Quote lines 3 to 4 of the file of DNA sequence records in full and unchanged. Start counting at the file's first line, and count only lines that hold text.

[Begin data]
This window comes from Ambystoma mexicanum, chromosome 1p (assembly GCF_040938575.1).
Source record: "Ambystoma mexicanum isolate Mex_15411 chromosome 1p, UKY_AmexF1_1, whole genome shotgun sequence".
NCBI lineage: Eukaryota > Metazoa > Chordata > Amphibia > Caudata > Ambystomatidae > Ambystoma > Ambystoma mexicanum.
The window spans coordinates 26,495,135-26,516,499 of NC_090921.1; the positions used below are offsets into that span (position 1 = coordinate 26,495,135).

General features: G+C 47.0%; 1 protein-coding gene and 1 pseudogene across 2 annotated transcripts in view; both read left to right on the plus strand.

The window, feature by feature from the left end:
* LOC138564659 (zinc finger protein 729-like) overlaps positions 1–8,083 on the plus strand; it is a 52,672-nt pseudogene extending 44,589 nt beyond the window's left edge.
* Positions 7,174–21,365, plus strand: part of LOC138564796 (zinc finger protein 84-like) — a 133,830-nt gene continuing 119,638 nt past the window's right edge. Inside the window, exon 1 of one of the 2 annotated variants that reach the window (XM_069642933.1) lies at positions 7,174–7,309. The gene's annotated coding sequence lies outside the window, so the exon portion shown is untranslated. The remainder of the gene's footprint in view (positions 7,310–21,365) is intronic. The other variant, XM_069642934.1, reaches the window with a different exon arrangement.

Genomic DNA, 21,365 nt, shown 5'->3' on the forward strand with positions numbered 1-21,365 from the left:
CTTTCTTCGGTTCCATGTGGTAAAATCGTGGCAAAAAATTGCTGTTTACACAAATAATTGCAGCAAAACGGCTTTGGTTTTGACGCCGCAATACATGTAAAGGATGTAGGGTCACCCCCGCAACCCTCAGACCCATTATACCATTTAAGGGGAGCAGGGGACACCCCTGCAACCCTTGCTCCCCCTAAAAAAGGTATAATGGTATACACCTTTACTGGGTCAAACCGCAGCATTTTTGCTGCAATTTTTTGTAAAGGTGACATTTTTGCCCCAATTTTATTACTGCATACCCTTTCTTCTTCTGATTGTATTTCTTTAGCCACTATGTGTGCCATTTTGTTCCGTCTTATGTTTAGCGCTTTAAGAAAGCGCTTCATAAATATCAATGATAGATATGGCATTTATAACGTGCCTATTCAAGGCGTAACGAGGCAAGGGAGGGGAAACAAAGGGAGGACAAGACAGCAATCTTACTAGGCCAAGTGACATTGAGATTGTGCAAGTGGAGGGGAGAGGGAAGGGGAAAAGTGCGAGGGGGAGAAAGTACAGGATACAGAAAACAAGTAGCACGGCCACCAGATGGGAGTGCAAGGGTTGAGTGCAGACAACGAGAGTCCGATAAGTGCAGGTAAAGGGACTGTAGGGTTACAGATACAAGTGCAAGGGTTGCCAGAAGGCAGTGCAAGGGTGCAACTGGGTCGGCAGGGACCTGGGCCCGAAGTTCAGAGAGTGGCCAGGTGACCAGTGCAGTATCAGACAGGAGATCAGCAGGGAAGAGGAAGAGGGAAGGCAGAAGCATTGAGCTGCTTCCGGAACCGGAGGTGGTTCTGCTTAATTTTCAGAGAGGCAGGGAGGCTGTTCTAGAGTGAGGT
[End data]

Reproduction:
NCBI lineage: Eukaryota > Metazoa > Chordata > Amphibia > Caudata > Ambystomatidae > Ambystoma > Ambystoma mexicanum.
The window spans coordinates 26,495,135-26,516,499 of NC_090921.1; the positions used below are offsets into that span (position 1 = coordinate 26,495,135).